Glazing Vision discusses heat soaking and how it can reduce the risk of spontaneous glass breakage in toughened glass.
Spontaneous glass breakage is known to occur in toughened glass, due to the stabilising of nickel sulphide (NiS) present in the material. The risk of breakage is relatively low but very unpredictable.
This can be helped by heat soaking the glass, which filters out about 95% of potential problem units. Toughened glass is heated to 290°C and held at that temperature, accelerating the process of any nickel sulphide inclusions reverting to their ‘beta state’ and causing failure.
Heat soaking does add cost, but it significantly improves product quality and consistency, reducing the use of potentially faulty glass in the manufacture of rooflight products.
Glazing Vision heat soak tests all of the toughened glass it produces as standard, to make sure customers get a reliable and trustworthy solution for their project.
Heat soak testing is not a guarantee that glass will remain failure-free. The reality is that whilst a Nickel Sulphide inclusion is a possible cause, it is the most unlikely one. In particular, if the glass has been heat soak tested.
There is a problem in the industry with any unexplained glass breakage being too readily blamed on Nickel Sulphide inclusions. Nickel Sulphide has had a bad press over the years and it is very easy to blame this as the cause of an otherwise undiagnosed glass failure.
The risk of a spontaneous breakage in thermally toughened glass that has been heat soak tested in accordance with BS EN 14179-1 is 1 in 400 tonnes of glass. Based on a typical size pane of glass in a double-glazed unit this equates to a risk of 0.015% or approximately 1 in 7,000 sealed units or 1 in 14,000 panes of glass.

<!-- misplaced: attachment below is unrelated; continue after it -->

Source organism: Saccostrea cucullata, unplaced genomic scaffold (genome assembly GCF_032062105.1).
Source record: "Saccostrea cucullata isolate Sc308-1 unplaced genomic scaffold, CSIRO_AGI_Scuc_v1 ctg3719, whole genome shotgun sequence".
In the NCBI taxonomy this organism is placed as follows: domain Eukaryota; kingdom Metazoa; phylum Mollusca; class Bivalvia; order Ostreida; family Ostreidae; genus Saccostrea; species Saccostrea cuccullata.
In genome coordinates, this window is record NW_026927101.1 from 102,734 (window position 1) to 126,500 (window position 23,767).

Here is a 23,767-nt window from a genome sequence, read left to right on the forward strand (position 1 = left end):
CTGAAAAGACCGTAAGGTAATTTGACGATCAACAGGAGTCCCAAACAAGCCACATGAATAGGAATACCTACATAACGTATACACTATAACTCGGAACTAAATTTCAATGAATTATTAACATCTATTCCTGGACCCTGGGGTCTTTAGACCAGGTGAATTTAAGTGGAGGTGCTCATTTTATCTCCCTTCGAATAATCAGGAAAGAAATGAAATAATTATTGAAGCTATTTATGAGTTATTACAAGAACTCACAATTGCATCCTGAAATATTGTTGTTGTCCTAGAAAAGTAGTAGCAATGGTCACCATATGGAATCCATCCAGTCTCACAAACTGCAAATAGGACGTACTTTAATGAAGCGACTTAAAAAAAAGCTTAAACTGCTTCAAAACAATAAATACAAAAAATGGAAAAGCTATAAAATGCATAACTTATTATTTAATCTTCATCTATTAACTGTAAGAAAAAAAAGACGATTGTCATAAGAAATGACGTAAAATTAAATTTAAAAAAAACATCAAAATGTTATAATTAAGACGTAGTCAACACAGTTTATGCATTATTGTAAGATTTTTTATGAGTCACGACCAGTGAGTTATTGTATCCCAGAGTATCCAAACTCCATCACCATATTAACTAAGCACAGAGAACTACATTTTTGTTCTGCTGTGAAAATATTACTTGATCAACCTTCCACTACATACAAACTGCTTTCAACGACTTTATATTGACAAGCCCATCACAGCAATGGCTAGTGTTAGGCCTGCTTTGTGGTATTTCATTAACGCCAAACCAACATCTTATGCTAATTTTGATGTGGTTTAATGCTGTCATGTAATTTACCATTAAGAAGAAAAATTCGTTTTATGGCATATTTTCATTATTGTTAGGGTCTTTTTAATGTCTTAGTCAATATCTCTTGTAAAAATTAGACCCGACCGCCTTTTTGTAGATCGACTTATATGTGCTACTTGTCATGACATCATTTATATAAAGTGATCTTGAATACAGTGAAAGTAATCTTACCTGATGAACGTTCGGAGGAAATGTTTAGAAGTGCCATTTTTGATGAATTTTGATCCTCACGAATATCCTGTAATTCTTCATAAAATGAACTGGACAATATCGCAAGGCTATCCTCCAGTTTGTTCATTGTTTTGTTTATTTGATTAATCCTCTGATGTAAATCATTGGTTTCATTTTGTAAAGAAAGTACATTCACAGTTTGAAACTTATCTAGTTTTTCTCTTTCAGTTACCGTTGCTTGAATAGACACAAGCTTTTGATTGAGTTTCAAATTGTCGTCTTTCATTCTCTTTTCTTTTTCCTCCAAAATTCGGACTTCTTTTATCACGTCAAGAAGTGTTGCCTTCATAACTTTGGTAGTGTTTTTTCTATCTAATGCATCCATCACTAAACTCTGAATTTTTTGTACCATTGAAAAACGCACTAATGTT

Other much more likely causes of glass failure are impact, other inclusions such as particles of refractory brick, undissolved silica or the chemical element silicone, surface scratches or damage from such as weld spatter or grinding dust. The surface damage can occur at any time during transport, site handling, storage or after installation.
Only Nickel Sulphide inclusions can cause spontaneous failure without any other influence. When the inclusion is not Nickel Sulphide or there has been surface damage to the glass, the toughened glass is weakened and therefore may fail when additional factors come into play to overstress the glass. This could be because the pane is oversize for the thickness of glass supplied or it has been overloaded by wind, snow or maintenance loads, over and above the design loads or it could be additional stress induced in the glass through having insufficient support by the framing system or structure or through poor installation or handling.
All toughened glass, when broken, will display a typical ‘butterfly’ pattern at the source of the break regardless of the cause, including impact. So, looking for the butterfly pattern in the broken glass is useful to identify the location of the cause, it does not tell us the root cause. The only way to do that is to preserve the pieces of glass around this area and have them analysed under an electron microscope where surface damage or inclusions will be able to be identified.
Glazing Vision Ltd,
01379 658 300
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